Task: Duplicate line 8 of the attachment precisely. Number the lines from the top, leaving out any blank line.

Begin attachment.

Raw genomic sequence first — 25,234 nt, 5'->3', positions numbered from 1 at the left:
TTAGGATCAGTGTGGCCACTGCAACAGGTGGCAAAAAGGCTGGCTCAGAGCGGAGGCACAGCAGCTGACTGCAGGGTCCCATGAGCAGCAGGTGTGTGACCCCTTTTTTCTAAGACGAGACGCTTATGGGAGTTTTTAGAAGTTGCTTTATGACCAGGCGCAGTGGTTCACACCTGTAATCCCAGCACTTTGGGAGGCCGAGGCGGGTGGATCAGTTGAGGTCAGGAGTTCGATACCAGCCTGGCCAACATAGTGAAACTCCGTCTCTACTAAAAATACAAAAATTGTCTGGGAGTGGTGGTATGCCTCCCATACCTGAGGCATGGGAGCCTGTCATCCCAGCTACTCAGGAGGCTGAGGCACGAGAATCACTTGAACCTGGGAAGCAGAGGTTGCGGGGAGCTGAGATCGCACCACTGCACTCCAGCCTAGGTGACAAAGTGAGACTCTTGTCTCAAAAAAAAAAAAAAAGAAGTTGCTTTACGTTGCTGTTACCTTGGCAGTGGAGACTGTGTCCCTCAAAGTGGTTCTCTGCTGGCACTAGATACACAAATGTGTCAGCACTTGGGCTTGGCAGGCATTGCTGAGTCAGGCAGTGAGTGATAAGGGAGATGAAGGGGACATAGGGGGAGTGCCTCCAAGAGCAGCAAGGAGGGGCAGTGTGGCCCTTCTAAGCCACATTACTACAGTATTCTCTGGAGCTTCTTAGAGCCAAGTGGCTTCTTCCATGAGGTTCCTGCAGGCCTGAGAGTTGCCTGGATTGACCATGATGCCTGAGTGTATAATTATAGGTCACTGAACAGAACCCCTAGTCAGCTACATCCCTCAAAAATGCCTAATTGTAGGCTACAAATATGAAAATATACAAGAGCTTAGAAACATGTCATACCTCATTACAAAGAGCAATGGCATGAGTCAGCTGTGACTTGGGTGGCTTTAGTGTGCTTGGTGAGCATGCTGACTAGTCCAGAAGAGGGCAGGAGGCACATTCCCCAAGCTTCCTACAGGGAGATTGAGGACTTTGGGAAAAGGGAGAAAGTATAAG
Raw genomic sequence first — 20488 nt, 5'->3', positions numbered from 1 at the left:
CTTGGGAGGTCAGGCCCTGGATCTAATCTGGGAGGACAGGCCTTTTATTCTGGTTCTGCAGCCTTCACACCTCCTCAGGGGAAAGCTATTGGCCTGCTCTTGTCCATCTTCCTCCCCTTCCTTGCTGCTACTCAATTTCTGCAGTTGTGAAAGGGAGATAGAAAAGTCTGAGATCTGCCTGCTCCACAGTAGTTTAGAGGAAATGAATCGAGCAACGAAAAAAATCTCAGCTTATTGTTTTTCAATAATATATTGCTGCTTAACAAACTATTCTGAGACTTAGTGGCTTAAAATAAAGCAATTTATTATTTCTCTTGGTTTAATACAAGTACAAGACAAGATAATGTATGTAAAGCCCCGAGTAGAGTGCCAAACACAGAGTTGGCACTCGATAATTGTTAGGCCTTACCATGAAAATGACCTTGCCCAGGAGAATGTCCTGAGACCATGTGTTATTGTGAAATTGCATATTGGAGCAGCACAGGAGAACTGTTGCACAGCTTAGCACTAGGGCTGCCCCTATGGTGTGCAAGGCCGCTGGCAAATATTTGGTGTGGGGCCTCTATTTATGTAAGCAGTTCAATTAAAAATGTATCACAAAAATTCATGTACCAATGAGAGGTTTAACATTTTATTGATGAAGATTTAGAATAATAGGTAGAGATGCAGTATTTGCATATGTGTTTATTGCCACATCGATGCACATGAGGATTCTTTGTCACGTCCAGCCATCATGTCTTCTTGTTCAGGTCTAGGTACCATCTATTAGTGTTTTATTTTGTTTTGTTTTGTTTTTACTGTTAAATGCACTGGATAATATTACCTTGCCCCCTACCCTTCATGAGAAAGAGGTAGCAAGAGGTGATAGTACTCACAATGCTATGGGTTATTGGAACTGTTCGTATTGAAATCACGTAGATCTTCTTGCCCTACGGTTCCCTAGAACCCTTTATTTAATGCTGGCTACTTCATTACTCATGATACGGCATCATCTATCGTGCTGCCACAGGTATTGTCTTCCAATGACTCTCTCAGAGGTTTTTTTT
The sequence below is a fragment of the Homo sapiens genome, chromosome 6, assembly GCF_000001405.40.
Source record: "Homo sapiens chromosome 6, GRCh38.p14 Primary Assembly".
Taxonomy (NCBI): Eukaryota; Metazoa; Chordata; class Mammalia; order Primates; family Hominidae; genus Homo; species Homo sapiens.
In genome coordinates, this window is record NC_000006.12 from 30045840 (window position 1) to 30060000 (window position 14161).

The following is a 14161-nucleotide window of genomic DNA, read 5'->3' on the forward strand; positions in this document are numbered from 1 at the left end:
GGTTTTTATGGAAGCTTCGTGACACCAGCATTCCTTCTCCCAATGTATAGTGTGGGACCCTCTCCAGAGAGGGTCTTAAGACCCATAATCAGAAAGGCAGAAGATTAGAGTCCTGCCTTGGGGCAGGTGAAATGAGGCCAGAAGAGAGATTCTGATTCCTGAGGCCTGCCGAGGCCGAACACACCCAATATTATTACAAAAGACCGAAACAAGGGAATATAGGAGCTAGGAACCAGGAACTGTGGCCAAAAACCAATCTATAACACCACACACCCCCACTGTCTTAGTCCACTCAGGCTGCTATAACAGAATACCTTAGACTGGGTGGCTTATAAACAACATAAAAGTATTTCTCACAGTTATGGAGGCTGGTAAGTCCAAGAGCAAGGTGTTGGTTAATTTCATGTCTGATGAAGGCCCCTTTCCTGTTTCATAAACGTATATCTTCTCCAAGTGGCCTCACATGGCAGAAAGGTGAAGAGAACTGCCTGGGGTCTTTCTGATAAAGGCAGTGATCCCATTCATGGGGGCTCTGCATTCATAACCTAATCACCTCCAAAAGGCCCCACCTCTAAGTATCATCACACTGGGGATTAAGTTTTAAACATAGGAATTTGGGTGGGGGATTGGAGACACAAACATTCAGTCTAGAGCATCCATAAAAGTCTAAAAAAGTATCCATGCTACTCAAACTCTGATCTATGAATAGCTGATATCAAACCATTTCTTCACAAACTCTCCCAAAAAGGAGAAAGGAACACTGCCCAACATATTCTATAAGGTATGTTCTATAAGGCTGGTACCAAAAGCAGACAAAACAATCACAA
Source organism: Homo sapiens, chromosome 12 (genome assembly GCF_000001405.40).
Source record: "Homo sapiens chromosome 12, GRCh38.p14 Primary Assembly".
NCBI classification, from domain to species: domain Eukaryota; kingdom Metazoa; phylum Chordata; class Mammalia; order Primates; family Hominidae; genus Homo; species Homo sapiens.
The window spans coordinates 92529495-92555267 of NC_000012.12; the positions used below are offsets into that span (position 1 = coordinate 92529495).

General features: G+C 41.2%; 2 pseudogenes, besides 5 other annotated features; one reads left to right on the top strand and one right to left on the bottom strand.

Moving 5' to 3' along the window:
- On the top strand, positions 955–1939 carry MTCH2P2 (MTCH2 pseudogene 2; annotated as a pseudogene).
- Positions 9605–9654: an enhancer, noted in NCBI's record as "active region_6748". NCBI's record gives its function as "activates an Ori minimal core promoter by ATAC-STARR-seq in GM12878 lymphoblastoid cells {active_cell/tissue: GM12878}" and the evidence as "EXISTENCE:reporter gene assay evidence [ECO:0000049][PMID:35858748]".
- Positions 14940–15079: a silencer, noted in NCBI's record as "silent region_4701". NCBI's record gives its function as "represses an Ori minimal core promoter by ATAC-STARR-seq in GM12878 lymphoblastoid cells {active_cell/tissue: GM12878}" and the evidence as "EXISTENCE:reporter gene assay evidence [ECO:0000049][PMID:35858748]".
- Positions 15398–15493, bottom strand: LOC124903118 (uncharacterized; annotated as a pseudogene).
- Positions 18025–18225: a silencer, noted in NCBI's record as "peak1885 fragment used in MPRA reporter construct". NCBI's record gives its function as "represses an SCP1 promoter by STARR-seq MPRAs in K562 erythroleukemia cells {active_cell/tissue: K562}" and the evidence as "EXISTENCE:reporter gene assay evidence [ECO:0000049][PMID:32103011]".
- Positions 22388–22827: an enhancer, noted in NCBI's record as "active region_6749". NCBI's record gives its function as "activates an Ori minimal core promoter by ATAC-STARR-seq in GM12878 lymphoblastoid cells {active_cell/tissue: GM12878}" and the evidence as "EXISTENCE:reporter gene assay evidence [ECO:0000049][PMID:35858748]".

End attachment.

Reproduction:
In genome coordinates, this window is record NC_000006.12 from 30045840 (window position 1) to 30060000 (window position 14161).